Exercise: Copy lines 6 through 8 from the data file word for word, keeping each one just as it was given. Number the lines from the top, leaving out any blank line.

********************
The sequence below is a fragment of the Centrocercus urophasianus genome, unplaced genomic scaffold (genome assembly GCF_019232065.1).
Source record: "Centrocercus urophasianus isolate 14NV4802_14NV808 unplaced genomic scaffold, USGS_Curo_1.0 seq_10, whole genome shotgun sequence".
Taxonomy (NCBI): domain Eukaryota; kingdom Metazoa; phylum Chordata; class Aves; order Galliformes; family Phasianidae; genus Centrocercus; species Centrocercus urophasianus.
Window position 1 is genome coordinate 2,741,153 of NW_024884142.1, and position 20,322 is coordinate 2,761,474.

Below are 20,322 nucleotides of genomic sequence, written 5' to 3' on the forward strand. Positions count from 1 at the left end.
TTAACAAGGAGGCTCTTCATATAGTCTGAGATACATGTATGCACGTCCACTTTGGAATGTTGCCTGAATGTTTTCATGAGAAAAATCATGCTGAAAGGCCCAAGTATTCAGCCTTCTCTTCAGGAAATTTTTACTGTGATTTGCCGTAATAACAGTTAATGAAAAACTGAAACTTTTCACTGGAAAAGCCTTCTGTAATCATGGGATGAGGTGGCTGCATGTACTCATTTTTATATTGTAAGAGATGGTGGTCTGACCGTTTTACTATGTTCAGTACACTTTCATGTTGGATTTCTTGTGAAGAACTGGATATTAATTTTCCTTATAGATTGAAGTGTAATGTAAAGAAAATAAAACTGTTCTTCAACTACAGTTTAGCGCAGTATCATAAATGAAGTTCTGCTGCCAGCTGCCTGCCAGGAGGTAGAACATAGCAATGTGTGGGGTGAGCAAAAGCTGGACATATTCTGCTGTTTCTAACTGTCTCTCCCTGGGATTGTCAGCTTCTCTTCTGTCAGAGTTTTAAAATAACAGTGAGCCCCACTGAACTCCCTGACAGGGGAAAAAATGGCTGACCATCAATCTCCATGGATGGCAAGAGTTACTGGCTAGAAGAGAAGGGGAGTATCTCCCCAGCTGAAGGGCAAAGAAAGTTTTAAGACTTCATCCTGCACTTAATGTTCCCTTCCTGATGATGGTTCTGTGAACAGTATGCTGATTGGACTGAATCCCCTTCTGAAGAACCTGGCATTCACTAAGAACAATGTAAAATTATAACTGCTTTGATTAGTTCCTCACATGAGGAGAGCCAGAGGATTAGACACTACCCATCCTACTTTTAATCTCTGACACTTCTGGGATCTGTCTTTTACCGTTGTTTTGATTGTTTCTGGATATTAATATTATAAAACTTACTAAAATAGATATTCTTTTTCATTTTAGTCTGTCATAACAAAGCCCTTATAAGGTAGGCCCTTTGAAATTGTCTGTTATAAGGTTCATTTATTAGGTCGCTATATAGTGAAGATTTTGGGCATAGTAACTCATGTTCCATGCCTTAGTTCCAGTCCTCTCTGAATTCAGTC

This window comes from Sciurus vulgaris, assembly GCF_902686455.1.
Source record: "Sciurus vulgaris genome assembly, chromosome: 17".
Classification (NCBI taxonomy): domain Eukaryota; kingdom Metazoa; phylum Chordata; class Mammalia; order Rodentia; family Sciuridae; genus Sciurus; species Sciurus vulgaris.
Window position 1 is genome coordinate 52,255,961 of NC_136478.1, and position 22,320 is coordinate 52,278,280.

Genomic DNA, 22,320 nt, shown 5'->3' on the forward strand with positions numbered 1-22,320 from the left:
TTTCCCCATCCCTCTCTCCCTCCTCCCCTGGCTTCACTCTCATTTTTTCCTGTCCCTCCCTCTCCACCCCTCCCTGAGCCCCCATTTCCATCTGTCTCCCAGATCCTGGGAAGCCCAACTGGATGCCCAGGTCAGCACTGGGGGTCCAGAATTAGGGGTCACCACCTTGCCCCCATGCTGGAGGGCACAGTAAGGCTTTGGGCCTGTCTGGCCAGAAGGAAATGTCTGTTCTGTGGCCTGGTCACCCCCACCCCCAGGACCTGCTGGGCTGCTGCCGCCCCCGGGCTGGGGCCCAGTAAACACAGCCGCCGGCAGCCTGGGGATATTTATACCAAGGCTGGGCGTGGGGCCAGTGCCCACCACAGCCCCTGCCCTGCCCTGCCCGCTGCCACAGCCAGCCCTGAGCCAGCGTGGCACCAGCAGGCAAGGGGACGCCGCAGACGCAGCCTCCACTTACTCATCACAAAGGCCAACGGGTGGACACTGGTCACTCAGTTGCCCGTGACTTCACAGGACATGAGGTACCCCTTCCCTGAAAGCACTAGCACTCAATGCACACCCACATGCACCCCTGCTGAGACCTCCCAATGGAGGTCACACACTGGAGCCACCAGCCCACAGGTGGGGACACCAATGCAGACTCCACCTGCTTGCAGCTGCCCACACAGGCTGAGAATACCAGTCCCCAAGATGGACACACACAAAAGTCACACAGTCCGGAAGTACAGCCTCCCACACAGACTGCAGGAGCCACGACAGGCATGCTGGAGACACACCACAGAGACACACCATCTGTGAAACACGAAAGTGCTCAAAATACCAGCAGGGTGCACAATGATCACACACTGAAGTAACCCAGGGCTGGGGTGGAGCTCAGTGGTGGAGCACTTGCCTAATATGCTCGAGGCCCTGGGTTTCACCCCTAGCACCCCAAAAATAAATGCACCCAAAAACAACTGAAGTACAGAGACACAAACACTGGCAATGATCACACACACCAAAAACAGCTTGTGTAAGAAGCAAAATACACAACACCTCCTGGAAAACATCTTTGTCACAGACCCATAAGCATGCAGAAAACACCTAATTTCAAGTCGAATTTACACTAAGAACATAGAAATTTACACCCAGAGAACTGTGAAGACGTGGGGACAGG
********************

TTAACAAGGAGGCTCTTCATATAGTCTGAGATACATGTATGCACGTCCACTTTGGAATGTTGCCTGAATGTTTTCATGAGAAAAATCATGCTGAAAGGCCCAAGTATTCAGCCTTCTCTTCAGGAAATTTTTACTGTGATTTGCCGTAATAACAGTTAATGAAAAACTGAAACTTTTCACTGGAAAAGCCTTCTGTAATCATGGGATGAGGTGGCTGCATGTACTCATTTTTATATTGTAAGAGATGGTGGTCTGACCGTTTTACTATGTTCAGTACACTTTCATGTTGGATTTCTTGTGAAGAACTGGATATTAATTTTCCTTATAGATTGAAGTGTAATGTAAAGAAAATAAAACTGTTCTTCAACTACAGTTTAGCGCAGTATCATAAATGAAGTTCTGCTGCCAGCTGCCTGCCAGGAGGTAGAACATAGCAATGTGTGGGGTGAGCAAAAGCTGGACATATTCTGCTGTTTCTAACTGTCTCTCCCTGGGATTGTCAGCTTCTCTTCTGTCAGAGTTTTAAAATAACAGTGAGCCCCACTGAACTCCCTGACAGGGGAAAAAATGGCTGACCATCAATCTCCATGGATGGCAAGAGTTACTGGCTAGAAGAGAAGGGGAGTATCTCCCCAGCTGAAGGGCAAAGAAAGTTTTAAGACTTCATCCTGCACTTAATGTTCCCTTCCTGATGATGGTTCTGTGAACAGTATGCTGATTGGACTGAATCCCCTTCTGAAGAACCTGGCATTCACTAAGAACAATGTAAAATTATAACTGCTTTGATTAGTTCCTCACATGAGGAGAGCCAGAGGATTAGACACTACCCATCCTACTTTTAATCTCTGACACTTCTGGGATCTGTCTTTTACCGTTGTTTTGATTGTTTCTGGATATTAATATTATAAAACTTACTAAAATAGATATTCTTTTTCATTTTAGTCTGTCATAACAAAGCCCTTATAAGGTAGGCCCTTTGAAATTGTCTGTTATAAGGTTCATTTATTAGGTCGCTATATAGTGAAGATTTTGGGCATAGTAACTCATGTTCCATGCCTTAGTTCCAGTCCTCTCTGAATTCAGTC

This window comes from Sciurus vulgaris, assembly GCF_902686455.1.
Source record: "Sciurus vulgaris genome assembly, chromosome: 17".